Financial Sector Reforms and Savings Mobilization in Zambia
This paper explores the relationship between financial sector reforms and savings mobilization in Zambia. It considers the characteristics of banks and non-banking financial institutions (NBFI), especially microfinance institutions (MFIs), and savings levels and problems associated with relatively poor performance of savings.
The authors provides insight into macroeconomic conditions and financial health of leading Zambian banks and NBFIs in pre as well as post financial reform scenario. Some of the reasons they mention for the failure of these institutes are:
- Interest rate control;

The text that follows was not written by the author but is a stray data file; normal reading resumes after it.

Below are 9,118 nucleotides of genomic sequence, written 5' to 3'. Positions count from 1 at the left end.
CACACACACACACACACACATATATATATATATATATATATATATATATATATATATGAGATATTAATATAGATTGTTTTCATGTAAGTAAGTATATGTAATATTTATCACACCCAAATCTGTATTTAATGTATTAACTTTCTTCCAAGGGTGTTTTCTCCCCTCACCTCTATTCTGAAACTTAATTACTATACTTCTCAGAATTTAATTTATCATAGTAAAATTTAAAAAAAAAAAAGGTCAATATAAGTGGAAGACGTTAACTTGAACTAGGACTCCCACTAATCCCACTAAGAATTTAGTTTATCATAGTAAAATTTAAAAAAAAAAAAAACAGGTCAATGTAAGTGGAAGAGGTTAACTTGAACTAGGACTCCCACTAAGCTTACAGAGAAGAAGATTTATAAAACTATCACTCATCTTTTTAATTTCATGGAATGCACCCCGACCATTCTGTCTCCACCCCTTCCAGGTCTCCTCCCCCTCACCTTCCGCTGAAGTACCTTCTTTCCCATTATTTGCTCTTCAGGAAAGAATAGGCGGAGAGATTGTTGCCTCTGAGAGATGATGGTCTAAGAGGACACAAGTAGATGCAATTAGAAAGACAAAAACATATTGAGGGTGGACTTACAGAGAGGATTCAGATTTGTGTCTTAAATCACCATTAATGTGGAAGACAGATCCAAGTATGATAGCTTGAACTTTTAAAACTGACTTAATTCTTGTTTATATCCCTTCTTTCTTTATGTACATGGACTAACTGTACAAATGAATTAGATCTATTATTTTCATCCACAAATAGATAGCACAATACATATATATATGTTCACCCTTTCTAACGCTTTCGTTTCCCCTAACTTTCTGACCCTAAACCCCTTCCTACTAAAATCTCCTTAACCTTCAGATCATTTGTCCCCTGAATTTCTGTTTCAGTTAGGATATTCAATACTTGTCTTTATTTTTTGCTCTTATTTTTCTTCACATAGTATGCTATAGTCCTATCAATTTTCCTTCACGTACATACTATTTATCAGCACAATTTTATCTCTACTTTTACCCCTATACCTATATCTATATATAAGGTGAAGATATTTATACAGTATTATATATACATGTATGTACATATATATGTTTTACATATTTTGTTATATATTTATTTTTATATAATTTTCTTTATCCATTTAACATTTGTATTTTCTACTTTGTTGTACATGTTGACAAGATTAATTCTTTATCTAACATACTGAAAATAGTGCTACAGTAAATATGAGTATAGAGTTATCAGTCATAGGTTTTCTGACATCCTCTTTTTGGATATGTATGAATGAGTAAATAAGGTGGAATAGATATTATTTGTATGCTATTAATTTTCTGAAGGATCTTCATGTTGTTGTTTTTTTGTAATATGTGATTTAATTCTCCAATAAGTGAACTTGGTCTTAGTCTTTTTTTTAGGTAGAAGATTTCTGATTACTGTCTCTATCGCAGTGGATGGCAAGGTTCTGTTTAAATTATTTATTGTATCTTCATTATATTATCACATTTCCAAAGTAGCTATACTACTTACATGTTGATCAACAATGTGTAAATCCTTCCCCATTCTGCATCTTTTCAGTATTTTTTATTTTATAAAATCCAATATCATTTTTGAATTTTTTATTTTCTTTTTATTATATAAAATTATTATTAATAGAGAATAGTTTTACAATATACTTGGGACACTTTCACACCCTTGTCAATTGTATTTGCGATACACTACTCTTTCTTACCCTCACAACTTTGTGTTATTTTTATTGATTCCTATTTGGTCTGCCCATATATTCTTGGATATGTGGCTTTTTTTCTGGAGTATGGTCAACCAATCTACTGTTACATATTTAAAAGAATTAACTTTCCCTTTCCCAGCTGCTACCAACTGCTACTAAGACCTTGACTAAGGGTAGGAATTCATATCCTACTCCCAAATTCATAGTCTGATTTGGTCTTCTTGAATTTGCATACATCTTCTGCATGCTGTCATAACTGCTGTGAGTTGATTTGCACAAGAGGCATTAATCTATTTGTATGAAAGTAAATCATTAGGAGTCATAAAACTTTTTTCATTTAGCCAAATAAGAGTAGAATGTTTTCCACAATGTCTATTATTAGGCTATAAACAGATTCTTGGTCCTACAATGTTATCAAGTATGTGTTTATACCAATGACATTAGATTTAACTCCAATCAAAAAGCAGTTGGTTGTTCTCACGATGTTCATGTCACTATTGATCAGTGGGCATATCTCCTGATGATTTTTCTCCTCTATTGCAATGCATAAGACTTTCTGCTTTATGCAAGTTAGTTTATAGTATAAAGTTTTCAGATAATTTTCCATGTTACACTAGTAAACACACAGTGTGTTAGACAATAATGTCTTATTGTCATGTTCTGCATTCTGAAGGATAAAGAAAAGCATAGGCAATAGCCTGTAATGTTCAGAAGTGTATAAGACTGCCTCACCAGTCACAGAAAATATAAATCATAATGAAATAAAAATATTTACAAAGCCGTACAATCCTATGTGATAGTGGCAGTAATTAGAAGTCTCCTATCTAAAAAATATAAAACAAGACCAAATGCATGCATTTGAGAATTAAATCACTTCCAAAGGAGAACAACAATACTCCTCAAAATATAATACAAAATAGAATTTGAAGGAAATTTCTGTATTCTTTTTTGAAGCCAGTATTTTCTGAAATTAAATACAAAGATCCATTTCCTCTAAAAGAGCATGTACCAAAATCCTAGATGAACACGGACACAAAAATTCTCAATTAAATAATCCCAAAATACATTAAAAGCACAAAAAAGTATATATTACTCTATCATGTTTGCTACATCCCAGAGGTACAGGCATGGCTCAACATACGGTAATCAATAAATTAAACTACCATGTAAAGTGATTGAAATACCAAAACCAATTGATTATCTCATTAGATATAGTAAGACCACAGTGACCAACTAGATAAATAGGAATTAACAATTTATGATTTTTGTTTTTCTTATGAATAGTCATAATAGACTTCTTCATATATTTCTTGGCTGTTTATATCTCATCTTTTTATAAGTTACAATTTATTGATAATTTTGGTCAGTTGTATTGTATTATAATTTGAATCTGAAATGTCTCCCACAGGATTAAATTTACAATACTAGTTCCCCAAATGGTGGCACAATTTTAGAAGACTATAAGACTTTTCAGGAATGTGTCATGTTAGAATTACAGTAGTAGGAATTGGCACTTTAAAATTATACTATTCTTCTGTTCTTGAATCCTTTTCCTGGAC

- Inefficient payment system;
- Inadequate legal framework;
- Political interference;
- Directed credit policies.
Despite reforms, these institutions fail to inspire confidence in Zambians who prefer to invest their savings in Swiss banks, foreign currency denominated financial assets, real estate or foreign banks located in Zambia, most of which are out of reach of, or deliberately exclude, the poor population.
The author believes that over dependence of Zambian economy on copper mining led to the under development of other sectors. This, coupled with low savings mobilization and high incidence of decline in health status (over 20% of 15 to 49 year old Zambians are infected with HIV/AIDS), has created a disastrous situation.
The paper concludes with a set of policy guidelines for:
- Strengthening savings mobilization;
- Improving macroeconomic stability;
- Improving regulatory framework for MFIs;
- Encouraging international and private sector initiatives;
- Highlighting the expected effect on poverty-reducing growth.